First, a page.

What effect will the new customs arrangements have on the (a) volume and (b) profitability of (i) West-East and (ii) East-West trade between Northern Ireland and Great Britain?
Supply chains need to be as smooth as possible. Northern Ireland has extensive cross sea and land border supply chains. About 13,500 lorries cross the land border each day. Around 2,500 lorries cross the Irish Sea between Great Britain and Northern Ireland each day. The more friction in these border crossing, the greater the costs/risks and the lower the profitability.
In order to qualify for tariff relief, goods need to be delivered to and consumed in NI, with a process involved to ensure this is the case. Goods on supermarket shelves should be covered (e.g. through AEO scheme), but there is a question mark over intermediate processes. This could be dealt with through an FTA, through Protocol waivers or rebates, or through flexibilities within the Union Customs Code. ‘Inward processing’ relief could be useful but there is a question as to whether it can be applied in a way that is viable for sectors with a 1-1.5% margin, on top of other SPS costs. Such costs may be prohibitive.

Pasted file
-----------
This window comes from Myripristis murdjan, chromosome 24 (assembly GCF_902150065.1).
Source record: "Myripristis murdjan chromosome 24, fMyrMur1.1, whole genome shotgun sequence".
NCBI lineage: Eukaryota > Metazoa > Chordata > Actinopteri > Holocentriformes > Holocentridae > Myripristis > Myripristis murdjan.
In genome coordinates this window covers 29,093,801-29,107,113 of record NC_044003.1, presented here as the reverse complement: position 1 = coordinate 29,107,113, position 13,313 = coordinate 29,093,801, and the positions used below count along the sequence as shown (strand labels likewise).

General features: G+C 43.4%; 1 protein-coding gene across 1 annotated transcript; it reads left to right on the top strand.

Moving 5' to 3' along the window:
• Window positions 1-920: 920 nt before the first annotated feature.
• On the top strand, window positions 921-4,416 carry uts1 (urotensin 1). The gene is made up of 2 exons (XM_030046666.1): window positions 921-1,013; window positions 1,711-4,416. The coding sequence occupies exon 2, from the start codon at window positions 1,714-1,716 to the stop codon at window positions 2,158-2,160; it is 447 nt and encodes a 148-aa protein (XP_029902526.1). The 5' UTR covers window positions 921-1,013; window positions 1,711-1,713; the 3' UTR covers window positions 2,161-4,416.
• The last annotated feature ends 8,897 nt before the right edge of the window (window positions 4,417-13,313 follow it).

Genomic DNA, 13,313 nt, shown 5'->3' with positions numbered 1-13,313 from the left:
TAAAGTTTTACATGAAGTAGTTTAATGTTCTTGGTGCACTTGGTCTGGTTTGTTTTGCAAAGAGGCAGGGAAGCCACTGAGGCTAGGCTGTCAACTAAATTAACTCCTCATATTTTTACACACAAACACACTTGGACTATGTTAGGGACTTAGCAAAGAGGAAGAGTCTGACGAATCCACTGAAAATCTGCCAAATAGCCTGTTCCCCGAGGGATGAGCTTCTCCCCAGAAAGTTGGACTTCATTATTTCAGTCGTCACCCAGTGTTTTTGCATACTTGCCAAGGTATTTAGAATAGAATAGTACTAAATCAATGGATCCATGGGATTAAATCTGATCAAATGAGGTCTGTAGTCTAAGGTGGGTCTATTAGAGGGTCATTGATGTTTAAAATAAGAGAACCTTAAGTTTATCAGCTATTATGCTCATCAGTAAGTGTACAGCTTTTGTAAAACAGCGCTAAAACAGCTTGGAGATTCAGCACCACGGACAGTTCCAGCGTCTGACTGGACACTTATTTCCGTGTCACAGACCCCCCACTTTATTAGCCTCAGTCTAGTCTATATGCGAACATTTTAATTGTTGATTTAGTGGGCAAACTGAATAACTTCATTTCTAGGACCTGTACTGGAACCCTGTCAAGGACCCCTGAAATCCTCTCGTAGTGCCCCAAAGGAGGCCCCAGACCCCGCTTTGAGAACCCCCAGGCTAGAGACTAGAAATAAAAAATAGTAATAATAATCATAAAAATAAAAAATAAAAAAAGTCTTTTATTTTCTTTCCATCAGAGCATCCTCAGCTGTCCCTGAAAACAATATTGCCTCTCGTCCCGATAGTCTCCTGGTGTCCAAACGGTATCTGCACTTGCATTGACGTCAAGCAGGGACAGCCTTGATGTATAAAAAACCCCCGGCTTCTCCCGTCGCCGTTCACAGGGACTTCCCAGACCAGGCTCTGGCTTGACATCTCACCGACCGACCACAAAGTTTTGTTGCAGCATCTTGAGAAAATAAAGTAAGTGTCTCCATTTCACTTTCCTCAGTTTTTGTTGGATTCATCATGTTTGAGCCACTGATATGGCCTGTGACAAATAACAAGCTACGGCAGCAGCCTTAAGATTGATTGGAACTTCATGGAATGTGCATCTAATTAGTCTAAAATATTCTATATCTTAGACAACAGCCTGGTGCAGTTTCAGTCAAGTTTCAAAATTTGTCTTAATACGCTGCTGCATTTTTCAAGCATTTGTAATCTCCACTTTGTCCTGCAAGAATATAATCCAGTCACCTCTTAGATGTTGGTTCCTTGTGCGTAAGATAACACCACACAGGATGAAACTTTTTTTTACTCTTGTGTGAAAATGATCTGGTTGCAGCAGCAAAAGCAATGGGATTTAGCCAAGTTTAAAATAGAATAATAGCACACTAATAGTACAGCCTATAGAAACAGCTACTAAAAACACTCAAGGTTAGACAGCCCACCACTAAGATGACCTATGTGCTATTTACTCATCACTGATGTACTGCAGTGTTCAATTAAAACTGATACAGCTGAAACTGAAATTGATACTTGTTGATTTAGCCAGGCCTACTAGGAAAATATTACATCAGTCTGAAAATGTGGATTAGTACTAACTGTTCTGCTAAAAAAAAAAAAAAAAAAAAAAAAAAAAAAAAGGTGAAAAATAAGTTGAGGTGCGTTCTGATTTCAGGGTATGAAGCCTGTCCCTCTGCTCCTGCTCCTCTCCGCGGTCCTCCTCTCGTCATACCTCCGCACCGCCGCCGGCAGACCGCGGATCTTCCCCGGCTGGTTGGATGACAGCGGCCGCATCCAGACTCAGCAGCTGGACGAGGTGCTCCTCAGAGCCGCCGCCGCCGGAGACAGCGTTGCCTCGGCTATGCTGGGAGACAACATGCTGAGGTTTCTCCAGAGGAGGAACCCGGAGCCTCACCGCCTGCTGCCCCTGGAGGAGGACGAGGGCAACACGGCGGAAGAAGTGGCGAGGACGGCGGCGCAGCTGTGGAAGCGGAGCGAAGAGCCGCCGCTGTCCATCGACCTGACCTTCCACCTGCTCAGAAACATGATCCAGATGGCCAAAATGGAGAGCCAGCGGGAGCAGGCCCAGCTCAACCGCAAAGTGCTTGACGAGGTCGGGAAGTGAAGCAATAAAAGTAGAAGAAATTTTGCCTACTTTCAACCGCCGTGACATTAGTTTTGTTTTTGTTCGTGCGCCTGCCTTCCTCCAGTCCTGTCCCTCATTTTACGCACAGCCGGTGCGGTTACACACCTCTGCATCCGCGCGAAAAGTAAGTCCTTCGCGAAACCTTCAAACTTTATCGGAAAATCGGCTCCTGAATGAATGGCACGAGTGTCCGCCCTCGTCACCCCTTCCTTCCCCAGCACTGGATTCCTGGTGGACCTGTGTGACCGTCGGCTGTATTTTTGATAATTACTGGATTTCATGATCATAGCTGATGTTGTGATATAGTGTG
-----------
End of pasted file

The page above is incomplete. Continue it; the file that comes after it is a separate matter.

What potential economic effects will the revised Protocol have on Northern Ireland?
If it is easier to do business in Scotland or Ireland because of potential new burdens in Northern Ireland, they will do that. It is a matter of simple equations. If there are new costs in terms of tariffs, paperwork or staff hours, and if costs exceed the product margin, then the product or business model becomes unviable. Supply chains will always take the path of least resistance and businesses seek to reduce unnecessary uncertainties and risks.
For movement south across the Irish land border, the Protocol enables free movement of goods but does not provide assurances about the capacity to move them because services are not included. There is still a question as to whether transport providers could drive products down across the border, and there may need for a bilateral UK-Ireland deal on haulier services to enable busses, trucks and lorries to move goods around the island.
What are the other issues and challenges arising from the implementation of the Northern Ireland Protocol?
Changes to VAT rules